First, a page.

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Cornering Comets

 E7742-49 Sample's Skywatching Columnist Joe Rao called it "one of the rarest of all cometary spectacles."

Omens – good or bad?

 E7742-49 Sample

Great Kings,  Cesaer, Harold died a year after Halley.  C,

Nuremberg Chronicles at an Art Exhibit at the Smithsonian Air and Space Museum in Washington, D.C., entitled: "Fire and Ice - A History of Comets in Art" The copy is in the Library of Congress collection

Giotto di Bondoni, painted the return of Halley's Comet in 1301 as the star of Bethlehem in his Nativity fresco, shown below.

Crash into Jupiter and

The hairy visitor – The word comet came to the English language through Latin cometes. From the Greek word komē, meaning "hair of the head," Aristotle first used the derivation komētēs to depict comets as "stars with hair."

Do your homework –know your subject - Caught napping. Ordinary photo in paper – reminder of seeing halley’s –

What is it -

perihelion on January 12th, due to pass just 0.17 astronomical unit from the Sun (half Mercury’s distance). But it has recently been lurking beyond the Sun, as seen from Earth, so the prospects for a bright comet were difficult to assess until the start of this year.

passes almost between Earth and Sun. For example, Joseph N. Marcus has assessed the degree to which the comet’s gas and dust will forward-scatter sunlight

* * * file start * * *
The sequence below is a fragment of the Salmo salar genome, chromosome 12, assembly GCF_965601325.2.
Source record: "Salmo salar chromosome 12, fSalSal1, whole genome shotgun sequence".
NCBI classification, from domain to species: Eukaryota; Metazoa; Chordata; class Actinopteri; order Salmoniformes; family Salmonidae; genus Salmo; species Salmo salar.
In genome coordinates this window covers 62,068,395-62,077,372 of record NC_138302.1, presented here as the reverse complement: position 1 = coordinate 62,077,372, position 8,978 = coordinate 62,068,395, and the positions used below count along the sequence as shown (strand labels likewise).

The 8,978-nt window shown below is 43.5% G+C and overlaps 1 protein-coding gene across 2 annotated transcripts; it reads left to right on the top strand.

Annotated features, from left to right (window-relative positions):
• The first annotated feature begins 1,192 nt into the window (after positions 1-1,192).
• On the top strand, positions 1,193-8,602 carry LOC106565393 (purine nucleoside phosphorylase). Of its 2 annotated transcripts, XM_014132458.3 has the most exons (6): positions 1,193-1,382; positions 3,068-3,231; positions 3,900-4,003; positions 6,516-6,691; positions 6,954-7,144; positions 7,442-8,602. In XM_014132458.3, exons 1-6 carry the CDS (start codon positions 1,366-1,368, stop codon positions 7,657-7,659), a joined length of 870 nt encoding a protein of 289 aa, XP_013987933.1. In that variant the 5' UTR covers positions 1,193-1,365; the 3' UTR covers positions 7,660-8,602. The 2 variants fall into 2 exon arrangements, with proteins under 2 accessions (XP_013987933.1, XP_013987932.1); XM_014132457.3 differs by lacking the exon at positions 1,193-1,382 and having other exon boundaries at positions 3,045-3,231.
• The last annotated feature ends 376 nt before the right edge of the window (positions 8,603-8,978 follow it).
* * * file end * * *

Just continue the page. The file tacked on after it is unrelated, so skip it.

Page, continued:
Afterall been lurking below the horizon with the Northern hemisphere was getting excited. It’s already as bright as the brightest stars, but it is also sticking close to the glare of the Sun. For this reason the general public won’t be gathering on street corners to gaze at it, as they did Comet Hyakutake (in 1996) or Comet Hale-Bopp (1997).

No idea - Brightest since 1965

McNaught has become minus 5 on an astronomers brightness scale in which smaller numbers are brighter and negative numbers are the brightest of all. Venus shines at minus 4, brighter than any star. The full Moon is minus 12.7.

The only comet since 1935 to be brighter was Ikeya-Seki in 1965. It shone at magnitude minus 7. Comet McNaught, dazzling in pictures, is now far brighter than was the widely seen Hale-Bopp in 1995.


life goes on, miss seeing it, no priority.


Guilt – someones else waiting. Sometimes there is no time for justification or priorities – window of opportunity only so big. Get it in the ‘can’, then rearrange your life. For all the problems you have caused.

Projection on sky – context in universe – massive tail – clear space –overwhelming

Silence, distant lights. Scale, our insignificance under it.


We are all collectors of some kind. Just need to have more than one.